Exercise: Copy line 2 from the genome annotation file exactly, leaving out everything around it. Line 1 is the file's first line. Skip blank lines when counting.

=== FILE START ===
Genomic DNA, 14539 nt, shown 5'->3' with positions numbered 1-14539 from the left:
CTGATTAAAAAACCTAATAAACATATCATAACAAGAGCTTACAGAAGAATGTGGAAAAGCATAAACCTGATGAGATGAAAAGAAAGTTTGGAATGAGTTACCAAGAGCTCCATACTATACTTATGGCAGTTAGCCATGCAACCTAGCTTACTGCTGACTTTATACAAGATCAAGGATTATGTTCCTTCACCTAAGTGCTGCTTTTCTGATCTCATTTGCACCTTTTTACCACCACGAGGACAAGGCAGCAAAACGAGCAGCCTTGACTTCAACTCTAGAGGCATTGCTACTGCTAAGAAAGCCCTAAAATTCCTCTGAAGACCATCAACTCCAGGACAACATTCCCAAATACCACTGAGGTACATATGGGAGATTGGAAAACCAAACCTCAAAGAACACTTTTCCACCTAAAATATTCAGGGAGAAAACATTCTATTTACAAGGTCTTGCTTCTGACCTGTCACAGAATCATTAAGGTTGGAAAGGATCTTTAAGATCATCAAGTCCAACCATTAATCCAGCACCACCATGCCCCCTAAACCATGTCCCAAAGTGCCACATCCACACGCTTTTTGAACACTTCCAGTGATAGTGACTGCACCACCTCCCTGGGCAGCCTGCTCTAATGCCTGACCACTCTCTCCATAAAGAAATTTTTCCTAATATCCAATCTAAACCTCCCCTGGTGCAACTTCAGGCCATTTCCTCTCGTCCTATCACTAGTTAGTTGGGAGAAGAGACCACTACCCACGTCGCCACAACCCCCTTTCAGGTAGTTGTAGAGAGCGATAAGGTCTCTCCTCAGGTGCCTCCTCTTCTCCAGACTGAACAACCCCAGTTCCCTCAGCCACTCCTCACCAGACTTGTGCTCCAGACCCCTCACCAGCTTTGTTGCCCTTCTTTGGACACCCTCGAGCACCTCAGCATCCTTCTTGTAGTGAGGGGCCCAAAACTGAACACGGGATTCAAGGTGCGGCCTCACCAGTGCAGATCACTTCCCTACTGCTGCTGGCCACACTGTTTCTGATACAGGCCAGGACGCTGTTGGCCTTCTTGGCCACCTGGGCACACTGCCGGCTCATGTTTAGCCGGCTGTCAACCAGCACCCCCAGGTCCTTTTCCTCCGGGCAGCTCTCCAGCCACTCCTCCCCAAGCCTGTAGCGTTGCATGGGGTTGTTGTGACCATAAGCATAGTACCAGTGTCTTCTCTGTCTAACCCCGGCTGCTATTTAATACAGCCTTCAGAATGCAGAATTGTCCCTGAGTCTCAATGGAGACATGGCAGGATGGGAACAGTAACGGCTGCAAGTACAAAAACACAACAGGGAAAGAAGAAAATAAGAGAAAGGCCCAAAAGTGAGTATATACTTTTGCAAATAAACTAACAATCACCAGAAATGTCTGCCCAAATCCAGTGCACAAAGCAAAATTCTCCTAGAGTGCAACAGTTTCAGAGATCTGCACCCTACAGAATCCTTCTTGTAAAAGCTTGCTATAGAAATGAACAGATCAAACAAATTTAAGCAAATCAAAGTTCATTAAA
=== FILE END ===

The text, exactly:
CTGATTAAAAAACCTAATAAACATATCATAACAAGAGCTTACAGAAGAATGTGGAAAAGCATAAACCTGATGAGATGAAAAGAAAGTTTGGAATGAGTTACCAAGAGCTCCATACTATACTTATGGCAGTTAGCCATGCAACCTAGCTTACTGCTGACTTTATACAAGATCAAGGATTATGTTCCTTCACCTAAGTGCTGCTTTTCTGATCTCATTTGCACCTTTTTACCACCACGAGGACAAGGCAGCAAAACGAGCAGCCTTGACTTCAACTCTAGAGGCATTGCTACTGCTAAGAAAGCCCTAAAATTCCTCTGAAGACCATCAACTCCAGGACAACATTCCCAAATACCACTGAGGTACATATGGGAGATTGGAAAACCAAACCTCAAAGAACACTTTTCCACCTAAAATATTCAGGGAGAAAACATTCTATTTACAAGGTCTTGCTTCTGACCTGTCACAGAATCATTAAGGTTGGAAAGGATCTTTAAGATCATCAAGTCCAACCATTAATCCAGCACCACCATGCCCCCTAAACCATGTCCCAAAGTGCCACATCCACACGCTTTTTGAACACTTCCAGTGATAGTGACTGCACCACCTCCCTGGGCAGCCTGCTCTAATGCCTGACCACTCTCTCCATAAAGAAATTTTTCCTAATATCCAATCTAAACCTCCCCTGGTGCAACTTCAGGCCATTTCCTCTCGTCCTATCACTAGTTAGTTGGGAGAAGAGACCACTACCCACGTCGCCACAACCCCCTTTCAGGTAGTTGTAGAGAGCGATAAGGTCTCTCCTCAGGTGCCTCCTCTTCTCCAGACTGAACAACCCCAGTTCCCTCAGCCACTCCTCACCAGACTTGTGCTCCAGACCCCTCACCAGCTTTGTTGCCCTTCTTTGGACACCCTCGAGCACCTCAGCATCCTTCTTGTAGTGAGGGGCCCAAAACTGAACACGGGATTCAAGGTGCGGCCTCACCAGTGCAGATCACTTCCCTACTGCTGCTGGCCACACTGTTTCTGATACAGGCCAGGACGCTGTTGGCCTTCTTGGCCACCTGGGCACACTGCCGGCTCATGTTTAGCCGGCTGTCAACCAGCACCCCCAGGTCCTTTTCCTCCGGGCAGCTCTCCAGCCACTCCTCCCCAAGCCTGTAGCGTTGCATGGGGTTGTTGTGACCATAAGCATAGTACCAGTGTCTTCTCTGTCTAACCCCGGCTGCTATTTAATACAGCCTTCAGAATGCAGAATTGTCCCTGAGTCTCAATGGAGACATGGCAGGATGGGAACAGTAACGGCTGCAAGTACAAAAACACAACAGGGAAAGAAGAAAATAAGAGAAAGGCCCAAAAGTGAGTATATACTTTTGCAAATAAACTAACAATCACCAGAAATGTCTGCCCAAATCCAGTGCACAAAGCAAAATTCTCCTAGAGTGCAACAGTTTCAGAGATCTGCACCCTACAGAATCCTTCTTGTAAAAGCTTGCTATAGAAATGAACAGATCAAACAAATTTAAGCAAATCAAAGTTCATTAAA